Literal-Minded

Linguistic commentary from a guy who takes things too literally

Sinking Your iPod

Posted by Neal on March 6, 2009

Sync, sank, sunk
Doug wanted me to sync his iPod yesterday so he could get some of the Monty Python sketches on there that I’ve been ripping from old records and downloading from iTunes. (At least, the Monty Python sketches that his mother is OK with him listening to.)

“OK, all synced,” I said as I handed it to him. It occurred to me that Doug and probably thousands of other kids had no idea that sync was a clipped form of synchronize, generalized from its meaning of coordinating actions to occur simultaneously to a meaning of making sure two items carry the same information. As far as he knew, the verb might just be sink, with past tense sank and past participle sunk. He’s only recently gotten much use out of the iPod he got a year or so ago, so I haven’t had the opportunity to hear how he forms the past forms, but I was curious enough that I did some Googling when I got back to the computer, and sure enough…

Some speakers out there aren’t sure what the past tense should be:

  • Against my will (my friend didn’t like MY music..grr) my friend sunk (?) my iPod with her iTunes.
  • So whenever I synced (sunk?) my iPod I’d have all my random musical shittings to listen to without really having to think about it much.

Others know that an irregular past tense for sync is a bit iffy, and explain it or highlight it as unusual:

  • But the program wouldn’t transfer every song, so I was waiting until I could figure out how to get the rest of my songs on my new computer before I sunc (past tense of sync) the ipod.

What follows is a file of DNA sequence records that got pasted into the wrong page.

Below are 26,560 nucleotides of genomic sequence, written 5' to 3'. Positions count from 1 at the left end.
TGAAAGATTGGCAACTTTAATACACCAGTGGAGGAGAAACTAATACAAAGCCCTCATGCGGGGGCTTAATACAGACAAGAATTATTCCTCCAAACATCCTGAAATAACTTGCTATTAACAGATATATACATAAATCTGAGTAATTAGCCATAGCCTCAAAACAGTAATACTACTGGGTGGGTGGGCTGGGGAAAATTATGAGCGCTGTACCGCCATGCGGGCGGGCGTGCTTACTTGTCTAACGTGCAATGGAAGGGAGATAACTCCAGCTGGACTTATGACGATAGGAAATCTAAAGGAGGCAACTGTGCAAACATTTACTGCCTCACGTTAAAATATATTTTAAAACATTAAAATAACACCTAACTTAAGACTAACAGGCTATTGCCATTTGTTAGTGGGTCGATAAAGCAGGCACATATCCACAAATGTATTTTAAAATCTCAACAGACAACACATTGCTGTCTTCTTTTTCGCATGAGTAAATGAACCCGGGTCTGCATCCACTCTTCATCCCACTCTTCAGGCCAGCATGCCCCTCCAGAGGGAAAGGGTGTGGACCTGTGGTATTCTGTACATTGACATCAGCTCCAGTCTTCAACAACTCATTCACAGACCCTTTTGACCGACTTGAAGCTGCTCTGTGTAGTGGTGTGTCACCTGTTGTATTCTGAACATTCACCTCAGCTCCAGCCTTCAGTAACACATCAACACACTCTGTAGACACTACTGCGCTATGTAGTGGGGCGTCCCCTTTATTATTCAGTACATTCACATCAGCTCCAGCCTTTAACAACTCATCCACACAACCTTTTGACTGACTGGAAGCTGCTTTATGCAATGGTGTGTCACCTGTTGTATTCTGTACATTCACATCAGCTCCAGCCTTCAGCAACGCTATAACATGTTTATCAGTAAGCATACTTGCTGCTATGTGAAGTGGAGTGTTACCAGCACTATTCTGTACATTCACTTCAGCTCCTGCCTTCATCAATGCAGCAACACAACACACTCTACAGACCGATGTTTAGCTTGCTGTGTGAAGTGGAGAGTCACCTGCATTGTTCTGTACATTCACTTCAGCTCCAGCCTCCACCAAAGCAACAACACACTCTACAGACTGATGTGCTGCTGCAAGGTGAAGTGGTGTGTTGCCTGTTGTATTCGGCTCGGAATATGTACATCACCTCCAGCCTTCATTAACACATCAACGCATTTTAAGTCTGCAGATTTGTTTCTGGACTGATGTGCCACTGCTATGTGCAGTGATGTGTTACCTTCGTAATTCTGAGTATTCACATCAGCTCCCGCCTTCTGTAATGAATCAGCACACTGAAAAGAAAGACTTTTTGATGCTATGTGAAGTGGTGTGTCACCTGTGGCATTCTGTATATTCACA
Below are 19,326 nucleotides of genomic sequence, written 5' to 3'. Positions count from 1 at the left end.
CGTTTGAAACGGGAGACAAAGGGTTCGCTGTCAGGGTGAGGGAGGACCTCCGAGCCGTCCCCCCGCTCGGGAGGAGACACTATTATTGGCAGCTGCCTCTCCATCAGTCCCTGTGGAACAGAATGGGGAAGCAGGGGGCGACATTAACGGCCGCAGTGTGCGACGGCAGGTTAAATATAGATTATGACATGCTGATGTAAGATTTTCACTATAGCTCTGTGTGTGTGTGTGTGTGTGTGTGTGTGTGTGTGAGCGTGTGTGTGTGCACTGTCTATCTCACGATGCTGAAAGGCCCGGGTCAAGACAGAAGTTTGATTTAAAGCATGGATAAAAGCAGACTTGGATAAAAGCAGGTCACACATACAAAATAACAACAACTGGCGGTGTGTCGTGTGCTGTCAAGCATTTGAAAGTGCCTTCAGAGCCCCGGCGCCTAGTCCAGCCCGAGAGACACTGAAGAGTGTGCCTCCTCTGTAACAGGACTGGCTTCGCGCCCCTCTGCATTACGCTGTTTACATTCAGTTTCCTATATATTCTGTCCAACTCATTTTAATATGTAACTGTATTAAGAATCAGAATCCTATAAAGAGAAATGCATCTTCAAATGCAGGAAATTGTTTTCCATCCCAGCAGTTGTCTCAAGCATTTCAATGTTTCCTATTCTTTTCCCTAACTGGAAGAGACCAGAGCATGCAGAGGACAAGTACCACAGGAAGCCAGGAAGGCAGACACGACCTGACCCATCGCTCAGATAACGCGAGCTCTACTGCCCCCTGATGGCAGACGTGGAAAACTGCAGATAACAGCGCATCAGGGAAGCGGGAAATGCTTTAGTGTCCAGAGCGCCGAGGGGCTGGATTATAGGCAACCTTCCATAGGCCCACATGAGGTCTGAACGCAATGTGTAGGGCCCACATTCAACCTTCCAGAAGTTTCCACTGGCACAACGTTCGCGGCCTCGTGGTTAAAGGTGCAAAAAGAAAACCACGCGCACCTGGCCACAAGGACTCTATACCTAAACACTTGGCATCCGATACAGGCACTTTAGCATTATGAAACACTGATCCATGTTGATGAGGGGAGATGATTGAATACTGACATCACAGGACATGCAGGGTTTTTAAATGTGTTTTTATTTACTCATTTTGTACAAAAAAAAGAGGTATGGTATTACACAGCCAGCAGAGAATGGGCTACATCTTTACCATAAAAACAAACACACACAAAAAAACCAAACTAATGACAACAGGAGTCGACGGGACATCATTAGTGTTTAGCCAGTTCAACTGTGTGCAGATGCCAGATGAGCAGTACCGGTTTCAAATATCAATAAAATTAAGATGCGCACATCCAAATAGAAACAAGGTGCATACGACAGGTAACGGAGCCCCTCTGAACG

• Another entry in the Buck Family Unabridged Dictionary of the English Language: sanc (verb, past tense), “to sync”, as in, “You sanc my iPod!”

Still others, as I suspected, use the irregular forms apparently with no idea that anything is amiss:

  • last night when i sank my ipod i got the message to update the ipod software
  • I did correct the album artist fields and deleted those comments and re-sunk my iPod and still those double albums appear.
  • I made my own account and transferred all of my songs on it, it worked great but when i sunk my ipod it deleted all of my songs that i previously bought.
  • Mel is gonna get Rose cuz she sunk my IPOD!
  • i haven’t sunk my ipod for a long time for this very reason.

This innovation seems to be pretty new, since I only get a handful of pages, and most of the hits are from 2008 and 2009. However, it probably predates the iPod, since the iPod is not the first device to require syncing. The earliest hit I got was from June 2007, when I did a search for “past tense of sync” without including the word iPod, and found this mini-rant on a thread in a grammar forum:

Incredibly, people in my office use “sunk” as the past-tense of “synch” or “sync”. All day long, they tell each other (and our software users) that they “sunk” the data. “The data is sunk!”
Can they not hear how ridiculous that sounds? Because these of course are all computer scientists, engineers and database analysts, the question of how to offer an alternative or delicately point out that it’s bad P.R. to go around saying the system is “sunk” is a good one.